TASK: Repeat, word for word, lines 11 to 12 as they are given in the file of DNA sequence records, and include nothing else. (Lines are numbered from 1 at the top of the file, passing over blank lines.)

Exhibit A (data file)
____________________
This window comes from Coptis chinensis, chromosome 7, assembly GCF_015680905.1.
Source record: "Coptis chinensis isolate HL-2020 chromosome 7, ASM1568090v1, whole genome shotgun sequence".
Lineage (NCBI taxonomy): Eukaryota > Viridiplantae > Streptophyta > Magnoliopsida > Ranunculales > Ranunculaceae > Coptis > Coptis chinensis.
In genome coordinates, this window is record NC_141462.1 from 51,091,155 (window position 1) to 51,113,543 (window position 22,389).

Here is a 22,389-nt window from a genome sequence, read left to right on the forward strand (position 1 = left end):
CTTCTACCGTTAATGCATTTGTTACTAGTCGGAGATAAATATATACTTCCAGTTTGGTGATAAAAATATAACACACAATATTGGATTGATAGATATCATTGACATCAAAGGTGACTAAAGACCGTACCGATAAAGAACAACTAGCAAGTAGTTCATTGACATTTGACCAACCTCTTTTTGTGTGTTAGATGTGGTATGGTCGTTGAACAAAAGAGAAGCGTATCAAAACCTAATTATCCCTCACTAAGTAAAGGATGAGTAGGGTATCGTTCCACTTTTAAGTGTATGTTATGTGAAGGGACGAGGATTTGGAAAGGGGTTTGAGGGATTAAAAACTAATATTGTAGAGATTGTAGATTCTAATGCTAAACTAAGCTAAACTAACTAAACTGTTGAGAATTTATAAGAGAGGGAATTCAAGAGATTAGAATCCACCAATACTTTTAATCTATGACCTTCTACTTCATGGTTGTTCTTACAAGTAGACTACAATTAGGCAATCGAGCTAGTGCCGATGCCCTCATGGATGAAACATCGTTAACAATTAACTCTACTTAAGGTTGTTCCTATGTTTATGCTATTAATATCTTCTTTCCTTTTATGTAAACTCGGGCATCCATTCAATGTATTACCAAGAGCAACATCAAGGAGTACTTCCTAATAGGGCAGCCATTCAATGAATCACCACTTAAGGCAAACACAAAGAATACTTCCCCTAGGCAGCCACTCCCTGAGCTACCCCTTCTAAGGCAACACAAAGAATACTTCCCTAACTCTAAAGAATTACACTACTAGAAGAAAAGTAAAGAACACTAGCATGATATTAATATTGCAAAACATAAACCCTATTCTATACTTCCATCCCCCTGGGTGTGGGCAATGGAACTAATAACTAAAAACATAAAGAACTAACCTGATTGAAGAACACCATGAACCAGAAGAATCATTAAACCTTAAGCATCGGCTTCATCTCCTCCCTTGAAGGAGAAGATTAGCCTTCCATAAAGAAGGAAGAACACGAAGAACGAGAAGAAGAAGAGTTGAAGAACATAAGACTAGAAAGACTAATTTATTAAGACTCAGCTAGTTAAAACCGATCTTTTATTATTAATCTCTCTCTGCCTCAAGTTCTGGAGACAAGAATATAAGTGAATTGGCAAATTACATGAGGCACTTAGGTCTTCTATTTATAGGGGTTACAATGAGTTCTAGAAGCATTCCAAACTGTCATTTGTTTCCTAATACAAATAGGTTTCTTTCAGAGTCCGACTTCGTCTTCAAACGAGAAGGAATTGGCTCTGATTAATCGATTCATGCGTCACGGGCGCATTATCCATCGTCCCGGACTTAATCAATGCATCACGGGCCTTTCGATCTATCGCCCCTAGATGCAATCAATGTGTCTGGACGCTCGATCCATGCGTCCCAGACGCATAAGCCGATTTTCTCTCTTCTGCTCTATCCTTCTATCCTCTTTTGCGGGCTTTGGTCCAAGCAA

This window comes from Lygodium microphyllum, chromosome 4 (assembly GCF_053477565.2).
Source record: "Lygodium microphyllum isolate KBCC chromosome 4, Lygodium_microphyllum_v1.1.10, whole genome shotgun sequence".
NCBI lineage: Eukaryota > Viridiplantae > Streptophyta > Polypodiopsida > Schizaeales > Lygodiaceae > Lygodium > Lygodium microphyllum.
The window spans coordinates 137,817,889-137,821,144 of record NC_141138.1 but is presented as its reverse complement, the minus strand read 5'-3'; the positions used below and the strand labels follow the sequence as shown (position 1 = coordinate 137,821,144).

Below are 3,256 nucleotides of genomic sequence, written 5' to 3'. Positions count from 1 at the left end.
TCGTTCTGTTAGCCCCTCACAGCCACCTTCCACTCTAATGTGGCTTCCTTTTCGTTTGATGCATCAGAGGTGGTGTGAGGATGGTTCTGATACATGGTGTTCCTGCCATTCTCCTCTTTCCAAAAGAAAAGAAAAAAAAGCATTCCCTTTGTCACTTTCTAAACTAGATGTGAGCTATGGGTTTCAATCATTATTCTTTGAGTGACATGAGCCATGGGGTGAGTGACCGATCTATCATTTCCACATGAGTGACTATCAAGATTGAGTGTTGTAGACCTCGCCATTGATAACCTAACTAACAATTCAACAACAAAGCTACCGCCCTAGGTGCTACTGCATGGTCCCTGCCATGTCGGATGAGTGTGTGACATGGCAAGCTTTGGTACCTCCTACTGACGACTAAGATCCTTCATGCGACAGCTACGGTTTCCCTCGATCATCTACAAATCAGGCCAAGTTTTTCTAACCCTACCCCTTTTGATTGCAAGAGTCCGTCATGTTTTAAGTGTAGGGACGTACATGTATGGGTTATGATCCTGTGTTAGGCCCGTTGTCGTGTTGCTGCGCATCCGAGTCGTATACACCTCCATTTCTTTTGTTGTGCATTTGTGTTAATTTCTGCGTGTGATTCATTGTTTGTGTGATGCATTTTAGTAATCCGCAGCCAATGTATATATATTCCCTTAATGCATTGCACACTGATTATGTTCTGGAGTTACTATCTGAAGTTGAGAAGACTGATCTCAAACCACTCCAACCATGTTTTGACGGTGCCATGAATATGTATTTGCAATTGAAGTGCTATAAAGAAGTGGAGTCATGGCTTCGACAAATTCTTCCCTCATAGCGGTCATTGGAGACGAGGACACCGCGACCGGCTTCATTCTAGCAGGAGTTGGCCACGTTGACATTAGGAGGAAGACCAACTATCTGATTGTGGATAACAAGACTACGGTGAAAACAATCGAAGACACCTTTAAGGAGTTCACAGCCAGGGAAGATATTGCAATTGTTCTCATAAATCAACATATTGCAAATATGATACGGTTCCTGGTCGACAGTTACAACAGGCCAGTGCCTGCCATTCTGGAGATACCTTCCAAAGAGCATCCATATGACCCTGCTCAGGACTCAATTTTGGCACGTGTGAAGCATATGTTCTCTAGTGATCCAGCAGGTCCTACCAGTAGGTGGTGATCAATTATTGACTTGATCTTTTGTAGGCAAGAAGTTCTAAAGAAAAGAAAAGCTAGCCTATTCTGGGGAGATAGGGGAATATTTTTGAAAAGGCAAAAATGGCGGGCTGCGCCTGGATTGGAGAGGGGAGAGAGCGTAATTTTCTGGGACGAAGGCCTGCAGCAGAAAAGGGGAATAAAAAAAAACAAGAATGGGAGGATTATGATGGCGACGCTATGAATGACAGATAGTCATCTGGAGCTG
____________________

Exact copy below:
Below are 3,256 nucleotides of genomic sequence, written 5' to 3'. Positions count from 1 at the left end.
TCGTTCTGTTAGCCCCTCACAGCCACCTTCCACTCTAATGTGGCTTCCTTTTCGTTTGATGCATCAGAGGTGGTGTGAGGATGGTTCTGATACATGGTGTTCCTGCCATTCTCCTCTTTCCAAAAGAAAAGAAAAAAAAGCATTCCCTTTGTCACTTTCTAAACTAGATGTGAGCTATGGGTTTCAATCATTATTCTTTGAGTGACATGAGCCATGGGGTGAGTGACCGATCTATCATTTCCACATGAGTGACTATCAAGATTGAGTGTTGTAGACCTCGCCATTGATAACCTAACTAACAATTCAACAACAAAGCTACCGCCCTAGGTGCTACTGCATGGTCCCTGCCATGTCGGATGAGTGTGTGACATGGCAAGCTTTGGTACCTCCTACTGACGACTAAGATCCTTCATGCGACAGCTACGGTTTCCCTCGATCATCTACAAATCAGGCCAAGTTTTTCTAACCCTACCCCTTTTGATTGCAAGAGTCCGTCATGTTTTAAGTGTAGGGACGTACATGTATGGGTTATGATCCTGTGTTAGGCCCGTTGTCGTGTTGCTGCGCATCCGAGTCGTATACACCTCCATTTCTTTTGTTGTGCATTTGTGTTAATTTCTGCGTGTGATTCATTGTTTGTGTGATGCATTTTAGTAATCCGCAGCCAATGTATATATATTCCCTTAATGCATTGCACACTGATTATGTTCTGGAGTTACTATCTGAAGTTGAGAAGACTGATCTCAAACCACTCCAACCATGTTTTGACGGTGCCATGAATATGTATTTGCAATTGAAGTGCTATAAAGAAGTGGAGTCATGGCTTCGACAAATTCTTCCCTCATAGCGGTCATTGGAGACGAGGACACCGCGACCGGCTTCATTCTAGCAGGAGTTGGCCACGTTGACATTAGGAGGAAGACCAACTATCTGATTGTGGATAACAAGACTACGGTGAAAACAATCGAAGACACCTTTAAGGAGTTCACAGCCAGGGAAGATATTGCAATTGTTCTCATAAATCAACATATTGCAAATATGATACGGTTCCTGGTCGACAGTTACAACAGGCCAGTGCCTGCCATTCTGGAGATACCTTCCAAAGAGCATCCATATGACCCTGCTCAGGACTCAATTTTGGCACGTGTGAAGCATATGTTCTCTAGTGATCCAGCAGGTCCTACCAGTAGGTGGTGATCAATTATTGACTTGATCTTTTGTAGGCAAGAAGTTCTAAAGAAAAGAAAAGCTAGCCTATTCTGGGGAGATAGGGGAATATTTTTGAAAAGGCAAAAATGGCGGGCTGCGCCTGGATTGGAGAGGGGAGAGAGCGTAATTTTCTGGGACGAAGGCCTGCAGCAGAAAAGGGGAATAAAAAAAAACAAGAATGGGAGGATTATGATGGCGACGCTATGAATGACAGATAGTCATCTGGAGCTG